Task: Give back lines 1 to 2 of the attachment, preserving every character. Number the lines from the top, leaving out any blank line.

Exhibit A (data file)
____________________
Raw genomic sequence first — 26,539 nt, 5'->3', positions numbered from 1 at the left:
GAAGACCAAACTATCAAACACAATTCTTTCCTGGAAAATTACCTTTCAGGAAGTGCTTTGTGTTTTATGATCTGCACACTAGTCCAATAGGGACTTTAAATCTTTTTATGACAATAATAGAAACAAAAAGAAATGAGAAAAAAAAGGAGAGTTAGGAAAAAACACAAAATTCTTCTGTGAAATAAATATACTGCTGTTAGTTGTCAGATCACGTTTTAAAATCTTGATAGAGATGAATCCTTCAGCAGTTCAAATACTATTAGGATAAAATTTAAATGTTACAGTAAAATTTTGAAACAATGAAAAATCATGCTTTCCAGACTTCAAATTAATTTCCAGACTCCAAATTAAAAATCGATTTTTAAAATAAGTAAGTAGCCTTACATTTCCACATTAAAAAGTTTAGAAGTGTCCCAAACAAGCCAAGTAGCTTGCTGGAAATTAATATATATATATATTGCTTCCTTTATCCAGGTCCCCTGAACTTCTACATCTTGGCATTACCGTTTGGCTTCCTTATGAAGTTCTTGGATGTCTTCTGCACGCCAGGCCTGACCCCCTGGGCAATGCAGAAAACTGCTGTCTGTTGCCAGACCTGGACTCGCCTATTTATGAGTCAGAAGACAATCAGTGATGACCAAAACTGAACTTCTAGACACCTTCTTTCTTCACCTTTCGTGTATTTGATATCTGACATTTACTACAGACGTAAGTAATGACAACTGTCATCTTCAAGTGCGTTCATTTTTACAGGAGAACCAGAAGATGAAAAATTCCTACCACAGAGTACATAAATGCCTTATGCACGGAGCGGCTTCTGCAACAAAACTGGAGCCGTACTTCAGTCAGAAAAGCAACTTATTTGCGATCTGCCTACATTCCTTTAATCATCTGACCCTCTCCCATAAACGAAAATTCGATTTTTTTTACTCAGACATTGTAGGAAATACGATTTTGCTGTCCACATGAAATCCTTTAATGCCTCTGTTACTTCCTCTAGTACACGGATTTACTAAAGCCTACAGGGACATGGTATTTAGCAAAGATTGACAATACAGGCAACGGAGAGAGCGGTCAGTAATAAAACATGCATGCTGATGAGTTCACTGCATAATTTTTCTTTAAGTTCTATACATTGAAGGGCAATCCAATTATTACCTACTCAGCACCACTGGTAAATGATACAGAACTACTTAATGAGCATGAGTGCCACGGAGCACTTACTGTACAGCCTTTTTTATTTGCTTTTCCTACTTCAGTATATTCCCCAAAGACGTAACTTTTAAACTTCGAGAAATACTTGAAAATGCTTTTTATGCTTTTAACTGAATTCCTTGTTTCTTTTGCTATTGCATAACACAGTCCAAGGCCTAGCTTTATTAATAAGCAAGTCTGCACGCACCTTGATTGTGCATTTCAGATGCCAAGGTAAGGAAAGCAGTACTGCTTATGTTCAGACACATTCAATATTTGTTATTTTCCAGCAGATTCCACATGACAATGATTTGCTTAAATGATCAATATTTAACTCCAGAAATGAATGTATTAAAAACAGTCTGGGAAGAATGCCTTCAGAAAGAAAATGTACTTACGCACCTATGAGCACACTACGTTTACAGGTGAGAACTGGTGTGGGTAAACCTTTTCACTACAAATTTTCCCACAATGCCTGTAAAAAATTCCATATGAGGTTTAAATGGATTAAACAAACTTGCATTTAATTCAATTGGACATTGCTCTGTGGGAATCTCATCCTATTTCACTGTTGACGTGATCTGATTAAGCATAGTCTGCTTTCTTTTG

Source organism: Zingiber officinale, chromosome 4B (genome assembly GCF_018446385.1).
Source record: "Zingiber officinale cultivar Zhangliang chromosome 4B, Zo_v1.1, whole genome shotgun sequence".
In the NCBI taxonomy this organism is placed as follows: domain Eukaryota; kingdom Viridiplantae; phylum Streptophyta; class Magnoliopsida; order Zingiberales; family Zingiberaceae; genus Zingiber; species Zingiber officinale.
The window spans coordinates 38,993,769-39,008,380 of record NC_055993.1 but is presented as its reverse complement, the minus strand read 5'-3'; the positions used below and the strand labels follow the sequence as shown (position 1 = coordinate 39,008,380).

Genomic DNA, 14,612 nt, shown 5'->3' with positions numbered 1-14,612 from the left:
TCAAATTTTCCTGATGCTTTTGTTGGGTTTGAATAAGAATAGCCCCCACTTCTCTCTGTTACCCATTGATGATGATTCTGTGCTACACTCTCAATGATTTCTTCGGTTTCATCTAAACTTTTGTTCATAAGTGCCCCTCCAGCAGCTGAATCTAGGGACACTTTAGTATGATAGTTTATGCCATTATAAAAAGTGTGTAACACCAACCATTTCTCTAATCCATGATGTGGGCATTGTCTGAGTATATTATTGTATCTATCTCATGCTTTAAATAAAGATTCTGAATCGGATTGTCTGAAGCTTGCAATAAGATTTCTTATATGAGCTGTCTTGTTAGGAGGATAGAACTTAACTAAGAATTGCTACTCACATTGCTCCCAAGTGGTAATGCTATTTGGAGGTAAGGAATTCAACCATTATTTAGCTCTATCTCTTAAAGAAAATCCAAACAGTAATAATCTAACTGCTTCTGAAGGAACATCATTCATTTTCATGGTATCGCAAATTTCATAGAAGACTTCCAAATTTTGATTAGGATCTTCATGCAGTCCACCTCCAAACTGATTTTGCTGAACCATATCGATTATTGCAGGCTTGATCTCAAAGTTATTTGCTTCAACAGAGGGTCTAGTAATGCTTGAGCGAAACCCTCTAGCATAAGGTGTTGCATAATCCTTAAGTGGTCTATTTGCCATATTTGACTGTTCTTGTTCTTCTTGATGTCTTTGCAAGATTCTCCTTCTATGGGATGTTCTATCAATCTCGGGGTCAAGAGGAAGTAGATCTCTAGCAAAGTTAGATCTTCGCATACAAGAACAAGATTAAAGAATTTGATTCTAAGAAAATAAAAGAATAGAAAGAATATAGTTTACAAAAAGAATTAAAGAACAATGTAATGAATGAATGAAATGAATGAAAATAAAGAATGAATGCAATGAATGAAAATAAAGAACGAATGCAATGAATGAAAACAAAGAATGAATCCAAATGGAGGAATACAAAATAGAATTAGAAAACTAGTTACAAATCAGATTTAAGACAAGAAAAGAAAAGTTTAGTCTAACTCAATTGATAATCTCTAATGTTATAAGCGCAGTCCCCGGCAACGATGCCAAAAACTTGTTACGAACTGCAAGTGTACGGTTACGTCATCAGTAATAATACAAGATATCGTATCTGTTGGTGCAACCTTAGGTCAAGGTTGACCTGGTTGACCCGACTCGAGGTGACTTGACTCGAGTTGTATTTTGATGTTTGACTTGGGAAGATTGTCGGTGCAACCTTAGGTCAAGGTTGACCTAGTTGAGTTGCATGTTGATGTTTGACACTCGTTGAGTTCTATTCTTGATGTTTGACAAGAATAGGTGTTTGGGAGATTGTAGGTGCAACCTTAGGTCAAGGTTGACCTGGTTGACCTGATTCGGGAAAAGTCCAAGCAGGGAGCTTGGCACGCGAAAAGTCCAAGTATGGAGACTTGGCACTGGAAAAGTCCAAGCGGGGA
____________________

Raw genomic sequence first — 26,539 nt, 5'->3', positions numbered from 1 at the left:
GAAGACCAAACTATCAAACACAATTCTTTCCTGGAAAATTACCTTTCAGGAAGTGCTTTGTGTTTTATGATCTGCACACTAGTCCAATAGGGACTTTAAATCTTTTTATGACAATAATAGAAACAAAAAGAAATGAGAAAAAAAAGGAGAGTTAGGAAAAAACACAAAATTCTTCTGTGAAATAAATATACTGCTGTTAGTTGTCAGATCACGTTTTAAAATCTTGATAGAGATGAATCCTTCAGCAGTTCAAATACTATTAGGATAAAATTTAAATGTTACAGTAAAATTTTGAAACAATGAAAAATCATGCTTTCCAGACTTCAAATTAATTTCCAGACTCCAAATTAAAAATCGATTTTTAAAATAAGTAAGTAGCCTTACATTTCCACATTAAAAAGTTTAGAAGTGTCCCAAACAAGCCAAGTAGCTTGCTGGAAATTAATATATATATATATTGCTTCCTTTATCCAGGTCCCCTGAACTTCTACATCTTGGCATTACCGTTTGGCTTCCTTATGAAGTTCTTGGATGTCTTCTGCACGCCAGGCCTGACCCCCTGGGCAATGCAGAAAACTGCTGTCTGTTGCCAGACCTGGACTCGCCTATTTATGAGTCAGAAGACAATCAGTGATGACCAAAACTGAACTTCTAGACACCTTCTTTCTTCACCTTTCGTGTATTTGATATCTGACATTTACTACAGACGTAAGTAATGACAACTGTCATCTTCAAGTGCGTTCATTTTTACAGGAGAACCAGAAGATGAAAAATTCCTACCACAGAGTACATAAATGCCTTATGCACGGAGCGGCTTCTGCAACAAAACTGGAGCCGTACTTCAGTCAGAAAAGCAACTTATTTGCGATCTGCCTACATTCCTTTAATCATCTGACCCTCTCCCATAAACGAAAATTCGATTTTTTTTACTCAGACATTGTAGGAAATACGATTTTGCTGTCCACATGAAATCCTTTAATGCCTCTGTTACTTCCTCTAGTACACGGATTTACTAAAGCCTACAGGGACATGGTATTTAGCAAAGATTGACAATACAGGCAACGGAGAGAGCGGTCAGTAATAAAACATGCATGCTGATGAGTTCACTGCATAATTTTTCTTTAAGTTCTATACATTGAAGGGCAATCCAATTATTACCTACTCAGCACCACTGGTAAATGATACAGAACTACTTAATGAGCATGAGTGCCACGGAGCACTTACTGTACAGCCTTTTTTATTTGCTTTTCCTACTTCAGTATATTCCCCAAAGACGTAACTTTTAAACTTCGAGAAATACTTGAAAATGCTTTTTATGCTTTTAACTGAATTCCTTGTTTCTTTTGCTATTGCATAACACAGTCCAAGGCCTAGCTTTATTAATAAGCAAGTCTGCACGCACCTTGATTGTGCATTTCAGATGCCAAGGTAAGGAAAGCAGTACTGCTTATGTTCAGACACATTCAATATTTGTTATTTTCCAGCAGATTCCACATGACAATGATTTGCTTAAATGATCAATATTTAACTCCAGAAATGAATGTATTAAAAACAGTCTGGGAAGAATGCCTTCAGAAAGAAAATGTACTTACGCACCTATGAGCACACTACGTTTACAGGTGAGAACTGGTGTGGGTAAACCTTTTCACTACAAATTTTCCCACAATGCCTGTAAAAAATTCCATATGAGGTTTAAATGGATTAAACAAACTTGCATTTAATTCAATTGGACATTGCTCTGTGGGAATCTCATCCTATTTCACTGTTGACGTGATCTGATTAAGCATAGTCTGCTTTCTTTTG